Duke, once again, has had an impressive season this year despite its lack of bench depth. The Blue Devils received the No. 2 seed in the Midwest region of the NCAA tournament by finishing 27-5, including 14-4 in the Atlantic Coast Conference.
Duke’s stars like Seth Curry and Ryan Kelly make the Blue Devils a scary squad to face, even without any prominent bench players. This doesn’t mean, however, that the reserves will be insignificant to Duke’s success in the tournament.
Throughout this season, Rasheed Sulaimon looked like a potential ACC Freshman of the Year, despite his slightly up-and-down play. The freshman guard exploded for 25 points in a win over Maryland and then followed up with only six points against a weak Wake Forest team.
Coach Mike Krzyzewski had to live with these performances because Kelly’s foot injury left him no choice. The final stretch of games, however, saw horrible play from Sulaimon, including a 2-of-10 shooting performance with four fouls and three turnovers against Virginia. This put him on the bench, where he finally flourished in the last game of the season against Maryland with 16 points.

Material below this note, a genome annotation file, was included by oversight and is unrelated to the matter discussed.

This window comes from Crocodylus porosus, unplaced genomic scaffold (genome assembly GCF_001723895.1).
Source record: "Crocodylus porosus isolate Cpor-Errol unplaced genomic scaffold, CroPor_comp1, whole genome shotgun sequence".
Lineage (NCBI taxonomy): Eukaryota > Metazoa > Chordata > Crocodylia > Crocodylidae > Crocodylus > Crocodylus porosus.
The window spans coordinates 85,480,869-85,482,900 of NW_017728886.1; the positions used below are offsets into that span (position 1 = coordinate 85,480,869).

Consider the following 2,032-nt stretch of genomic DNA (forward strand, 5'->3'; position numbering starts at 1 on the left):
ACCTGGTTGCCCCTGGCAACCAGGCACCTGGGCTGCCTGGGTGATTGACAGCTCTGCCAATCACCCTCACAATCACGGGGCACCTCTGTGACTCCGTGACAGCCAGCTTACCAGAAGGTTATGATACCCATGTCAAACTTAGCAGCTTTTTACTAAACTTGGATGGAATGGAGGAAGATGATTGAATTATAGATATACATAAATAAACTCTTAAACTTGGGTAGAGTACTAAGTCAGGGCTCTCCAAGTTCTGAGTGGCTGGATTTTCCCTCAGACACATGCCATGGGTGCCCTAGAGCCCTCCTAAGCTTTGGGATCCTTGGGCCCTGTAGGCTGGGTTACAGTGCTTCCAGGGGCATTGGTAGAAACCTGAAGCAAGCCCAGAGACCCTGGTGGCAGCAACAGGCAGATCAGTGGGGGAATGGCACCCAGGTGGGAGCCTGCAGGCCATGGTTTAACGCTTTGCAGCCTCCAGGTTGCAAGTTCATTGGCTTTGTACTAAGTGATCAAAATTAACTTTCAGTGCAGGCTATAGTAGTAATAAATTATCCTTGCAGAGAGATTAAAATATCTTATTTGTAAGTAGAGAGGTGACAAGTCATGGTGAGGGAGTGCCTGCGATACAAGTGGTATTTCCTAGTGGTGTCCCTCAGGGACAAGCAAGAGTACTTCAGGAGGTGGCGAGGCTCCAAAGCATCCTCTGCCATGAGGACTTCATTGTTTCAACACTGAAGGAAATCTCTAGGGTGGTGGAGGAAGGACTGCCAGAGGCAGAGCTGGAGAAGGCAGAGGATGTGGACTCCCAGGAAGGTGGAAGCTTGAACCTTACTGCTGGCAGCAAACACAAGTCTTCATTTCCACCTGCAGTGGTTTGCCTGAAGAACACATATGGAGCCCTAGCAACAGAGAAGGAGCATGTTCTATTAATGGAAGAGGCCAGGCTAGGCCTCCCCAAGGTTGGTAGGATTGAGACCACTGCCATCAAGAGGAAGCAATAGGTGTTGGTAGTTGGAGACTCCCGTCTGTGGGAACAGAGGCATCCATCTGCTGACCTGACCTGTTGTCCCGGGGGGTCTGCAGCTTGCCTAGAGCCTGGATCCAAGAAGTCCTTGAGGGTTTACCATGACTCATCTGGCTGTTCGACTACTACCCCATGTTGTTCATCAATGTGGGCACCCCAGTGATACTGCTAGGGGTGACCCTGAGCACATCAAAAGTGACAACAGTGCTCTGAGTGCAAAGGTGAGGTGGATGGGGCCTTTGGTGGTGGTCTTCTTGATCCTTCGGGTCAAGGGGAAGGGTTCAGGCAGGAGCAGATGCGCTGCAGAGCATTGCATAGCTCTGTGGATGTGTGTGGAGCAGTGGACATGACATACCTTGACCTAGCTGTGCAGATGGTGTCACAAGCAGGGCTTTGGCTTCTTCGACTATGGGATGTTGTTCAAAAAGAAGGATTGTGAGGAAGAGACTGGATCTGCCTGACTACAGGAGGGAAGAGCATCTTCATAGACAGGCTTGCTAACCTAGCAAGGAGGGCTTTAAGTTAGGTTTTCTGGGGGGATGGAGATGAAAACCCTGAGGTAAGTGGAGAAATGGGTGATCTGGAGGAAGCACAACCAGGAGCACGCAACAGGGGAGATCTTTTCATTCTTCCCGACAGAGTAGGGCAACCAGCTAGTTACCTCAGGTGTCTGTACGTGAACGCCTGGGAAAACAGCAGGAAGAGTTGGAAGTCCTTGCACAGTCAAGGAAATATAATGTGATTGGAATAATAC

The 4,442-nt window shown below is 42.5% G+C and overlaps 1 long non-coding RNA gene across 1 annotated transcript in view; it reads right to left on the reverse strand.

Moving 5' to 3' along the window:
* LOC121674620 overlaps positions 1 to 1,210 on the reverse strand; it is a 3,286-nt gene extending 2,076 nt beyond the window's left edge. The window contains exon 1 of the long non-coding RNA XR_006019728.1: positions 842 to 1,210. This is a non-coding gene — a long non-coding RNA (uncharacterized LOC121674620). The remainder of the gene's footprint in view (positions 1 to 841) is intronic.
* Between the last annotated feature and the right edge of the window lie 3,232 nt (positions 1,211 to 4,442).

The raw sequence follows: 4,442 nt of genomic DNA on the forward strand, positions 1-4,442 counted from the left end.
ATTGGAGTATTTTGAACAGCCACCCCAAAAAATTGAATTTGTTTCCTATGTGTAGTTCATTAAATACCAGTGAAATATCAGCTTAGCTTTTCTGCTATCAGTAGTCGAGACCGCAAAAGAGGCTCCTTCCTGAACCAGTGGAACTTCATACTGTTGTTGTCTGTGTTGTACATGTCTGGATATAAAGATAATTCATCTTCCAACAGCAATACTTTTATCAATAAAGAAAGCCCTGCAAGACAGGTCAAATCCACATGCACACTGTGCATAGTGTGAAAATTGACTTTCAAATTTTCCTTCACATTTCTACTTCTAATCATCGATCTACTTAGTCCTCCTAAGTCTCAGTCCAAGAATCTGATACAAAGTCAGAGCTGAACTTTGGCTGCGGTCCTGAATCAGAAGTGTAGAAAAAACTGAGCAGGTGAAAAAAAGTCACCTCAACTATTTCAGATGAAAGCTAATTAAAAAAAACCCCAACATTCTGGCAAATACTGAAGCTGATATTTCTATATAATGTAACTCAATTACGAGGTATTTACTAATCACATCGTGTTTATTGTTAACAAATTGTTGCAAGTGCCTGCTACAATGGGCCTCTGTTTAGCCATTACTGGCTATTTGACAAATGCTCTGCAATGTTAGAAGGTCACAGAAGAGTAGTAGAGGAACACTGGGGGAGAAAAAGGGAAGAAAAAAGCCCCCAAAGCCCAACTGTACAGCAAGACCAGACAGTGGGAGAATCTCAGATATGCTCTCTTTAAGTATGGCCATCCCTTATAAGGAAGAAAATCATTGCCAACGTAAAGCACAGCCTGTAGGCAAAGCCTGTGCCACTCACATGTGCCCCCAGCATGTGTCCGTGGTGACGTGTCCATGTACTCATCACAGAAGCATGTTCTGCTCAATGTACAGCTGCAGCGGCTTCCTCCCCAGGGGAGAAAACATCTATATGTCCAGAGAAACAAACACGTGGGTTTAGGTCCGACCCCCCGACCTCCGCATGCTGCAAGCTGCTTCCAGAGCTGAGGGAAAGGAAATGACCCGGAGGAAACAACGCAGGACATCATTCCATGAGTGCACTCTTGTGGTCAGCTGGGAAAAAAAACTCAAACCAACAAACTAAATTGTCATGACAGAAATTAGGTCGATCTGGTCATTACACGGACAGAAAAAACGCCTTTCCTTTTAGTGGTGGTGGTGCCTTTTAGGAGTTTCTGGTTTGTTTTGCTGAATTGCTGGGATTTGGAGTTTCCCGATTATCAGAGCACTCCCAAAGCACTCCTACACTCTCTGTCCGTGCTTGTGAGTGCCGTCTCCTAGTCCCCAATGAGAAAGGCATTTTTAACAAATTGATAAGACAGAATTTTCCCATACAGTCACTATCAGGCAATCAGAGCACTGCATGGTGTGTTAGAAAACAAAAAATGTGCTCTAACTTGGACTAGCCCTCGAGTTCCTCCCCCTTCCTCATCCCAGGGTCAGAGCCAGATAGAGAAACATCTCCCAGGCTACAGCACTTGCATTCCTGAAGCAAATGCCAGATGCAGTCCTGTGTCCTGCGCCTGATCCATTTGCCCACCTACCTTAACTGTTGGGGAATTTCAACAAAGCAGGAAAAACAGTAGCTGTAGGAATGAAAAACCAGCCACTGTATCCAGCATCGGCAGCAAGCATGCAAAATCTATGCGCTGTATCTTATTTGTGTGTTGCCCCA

Apparently, this restored Coach K’s confidence in him as he will be in the starting lineup against Albany on Friday.
But if Sulaimon struggles in the tournament, Duke will have no problem substituting potential scoring for solid guard play. Junior guard Tyler Thornton has been the bench player with the most minutes this year with 22.1 per game. He only averages 3.3 points, 2.2 rebounds and 2.4 assists but brings veteran leadership off the bench when the team needs it.
Will Duke make it to the Elite Eight?
Thornton is much less likely than Sulaimon to lose his composure and will look for an open teammate over a bad shot any day. In March Madness, even the best teams can find themselves in a compromising position when the momentum just isn’t in their favor. Thornton won’t be that prolific scorer to come off the bench, but he will help bring stability to the offense if things get too hectic.
With No. 3 Michigan State looming in the Sweet 16, Duke could be in for a rough, hard-fought tournament. Coach Tom Izzo’s genius usually includes attacking one of the opponent’s better players to force them into foul trouble. If this is the case, then Amile Jefferson and Josh Hairston will have to step up and play some minutes at forward.
The two forwards average a combined six points and 5.2 rebounds per game. These aren’t impressive numbers, but they won’t be asked to score. They’ll be asked not to mess up and to play solid defense. For Duke’s success in the tourney, Jefferson and Hairston don’t need to impress—they just need to avoid big mistakes.
Duke’s bench is far from deep, but it will play a factor if the Blue Devils look to advance in the tournament.